I agree with much of what you shared in the article, and found it well written. One remark I am having difficulty understanding is “As the shoulder externally rotates and hand supinates to achieve the underhand grip, the shoulder is thrown into a more forwardly protracted position”. My understanding of the shoulder, while it is limited, would lead me to believe that glenohumeral external rotation would lead to scapulothoracic retraction. Would you mind to clarify this point?

    • Dr. John Rusin February 24, 2017 at 8:12 am - Reply

      Not when pulled into protraction under loading. Good question, this isn’t passive positioning, this is loaded training.

      • John March 18, 2017 at 2:06 pm - Reply

        So a loaded shoulder with more glenohumeral external rotation will demonstrate more scapolothoracic protraction than a loaded shoulder with more relative glenohumeral internal rotation?

    • Aadam December 19, 2018 at 10:09 am - Reply

      Very true. I have the very same question and it’s yet not clear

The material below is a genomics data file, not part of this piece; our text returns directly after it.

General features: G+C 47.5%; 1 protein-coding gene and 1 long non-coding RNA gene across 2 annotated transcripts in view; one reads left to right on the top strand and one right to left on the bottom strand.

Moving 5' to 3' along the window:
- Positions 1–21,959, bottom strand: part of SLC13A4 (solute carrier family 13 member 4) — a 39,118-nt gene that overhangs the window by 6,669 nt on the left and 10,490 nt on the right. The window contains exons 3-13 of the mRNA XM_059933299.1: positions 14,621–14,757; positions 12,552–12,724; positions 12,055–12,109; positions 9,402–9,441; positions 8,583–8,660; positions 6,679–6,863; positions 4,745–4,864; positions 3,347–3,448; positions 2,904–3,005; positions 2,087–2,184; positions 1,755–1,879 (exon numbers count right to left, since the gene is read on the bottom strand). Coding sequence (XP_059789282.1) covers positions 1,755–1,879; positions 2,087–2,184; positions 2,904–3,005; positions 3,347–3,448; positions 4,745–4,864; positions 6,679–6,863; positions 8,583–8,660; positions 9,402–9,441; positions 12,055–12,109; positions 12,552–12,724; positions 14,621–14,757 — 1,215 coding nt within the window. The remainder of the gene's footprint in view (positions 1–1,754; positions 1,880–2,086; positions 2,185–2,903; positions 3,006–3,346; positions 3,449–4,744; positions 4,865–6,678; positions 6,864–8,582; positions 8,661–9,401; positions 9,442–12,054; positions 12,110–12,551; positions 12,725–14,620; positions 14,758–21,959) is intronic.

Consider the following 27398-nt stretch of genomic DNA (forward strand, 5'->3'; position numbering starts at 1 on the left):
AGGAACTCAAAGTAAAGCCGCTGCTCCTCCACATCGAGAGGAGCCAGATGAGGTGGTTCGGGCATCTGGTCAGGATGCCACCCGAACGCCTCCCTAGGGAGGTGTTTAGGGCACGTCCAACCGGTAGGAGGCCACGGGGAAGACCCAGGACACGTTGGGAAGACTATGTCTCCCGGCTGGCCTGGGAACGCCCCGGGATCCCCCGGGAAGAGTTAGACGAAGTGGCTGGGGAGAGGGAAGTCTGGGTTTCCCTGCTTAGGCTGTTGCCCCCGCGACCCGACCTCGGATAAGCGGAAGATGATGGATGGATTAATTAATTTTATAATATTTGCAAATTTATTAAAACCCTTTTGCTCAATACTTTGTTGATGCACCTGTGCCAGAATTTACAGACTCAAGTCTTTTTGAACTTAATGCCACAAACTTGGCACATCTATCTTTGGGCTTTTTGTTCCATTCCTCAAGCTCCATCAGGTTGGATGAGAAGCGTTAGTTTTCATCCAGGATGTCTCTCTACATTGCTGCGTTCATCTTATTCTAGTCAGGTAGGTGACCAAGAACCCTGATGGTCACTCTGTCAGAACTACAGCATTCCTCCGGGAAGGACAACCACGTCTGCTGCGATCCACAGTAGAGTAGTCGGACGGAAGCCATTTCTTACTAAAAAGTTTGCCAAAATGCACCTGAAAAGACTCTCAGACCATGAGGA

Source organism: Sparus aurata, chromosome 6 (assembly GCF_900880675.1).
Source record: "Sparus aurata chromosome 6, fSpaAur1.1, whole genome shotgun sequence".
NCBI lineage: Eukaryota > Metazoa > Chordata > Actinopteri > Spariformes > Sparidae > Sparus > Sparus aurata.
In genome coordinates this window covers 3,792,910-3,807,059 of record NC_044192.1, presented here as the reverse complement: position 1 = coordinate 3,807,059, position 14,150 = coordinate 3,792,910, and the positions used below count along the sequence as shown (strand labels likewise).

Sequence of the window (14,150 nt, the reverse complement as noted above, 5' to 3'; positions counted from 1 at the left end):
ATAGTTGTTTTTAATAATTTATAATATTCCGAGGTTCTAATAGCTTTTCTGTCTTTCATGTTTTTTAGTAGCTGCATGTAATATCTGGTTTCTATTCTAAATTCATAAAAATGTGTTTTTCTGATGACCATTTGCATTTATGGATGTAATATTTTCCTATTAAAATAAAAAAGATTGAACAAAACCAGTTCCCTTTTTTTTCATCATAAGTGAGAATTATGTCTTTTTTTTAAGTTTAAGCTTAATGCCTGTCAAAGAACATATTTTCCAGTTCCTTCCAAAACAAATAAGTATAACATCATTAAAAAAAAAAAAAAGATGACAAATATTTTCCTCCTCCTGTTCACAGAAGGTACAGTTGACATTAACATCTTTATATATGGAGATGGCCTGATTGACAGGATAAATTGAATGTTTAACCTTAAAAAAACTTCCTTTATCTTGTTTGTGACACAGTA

6. Mike February 21, 2017 at 5:46 pm - Reply

    While I do all my ramp up sets with double overhand, I don’t like my grip being the limiting factor that prevents me from ramping to a heavy single. I’ve been experimenting with the hook grip (used to do Olympic lifting). Painful on the thumbs but feels great on the shoulders. I can pull the same with the hook as with mixed. Any problems with the hook grip other than sore thumbs?

    • Dr. John Rusin February 24, 2017 at 8:14 am - Reply

      Good alternative! And hell, straps may be a help too if you want to stay overhand without killing your thumbs 😉

  7. Anthony February 22, 2017 at 11:00 am - Reply

    What are your thoughts on using straps?

  8. Kevin RMT, SMT(cc) February 22, 2017 at 10:15 pm - Reply


    Thank you for the time and well written article. I specifically enjoyed the mind set of dynamically involving both Pec and Lat muscle group during the over hand grip technique utilization (like a vice clamping down on a object).

    This may also help clear up my patients training difficulties regarding a “hip twisting” effect which can plague them during their end of regime sets/reps; garbage time as I call it-as their focus/energy lessens, the lifting technique is compromised.

    Keep up the good work! Will be following your blog in the near future.

  9. Dave June 13, 2017 at 12:44 am - Reply

    How do you fix muscle imbalances caused by years of deadlifting with an alternating grip on one side, and why is is that I feel pain on the side with the overhand grip?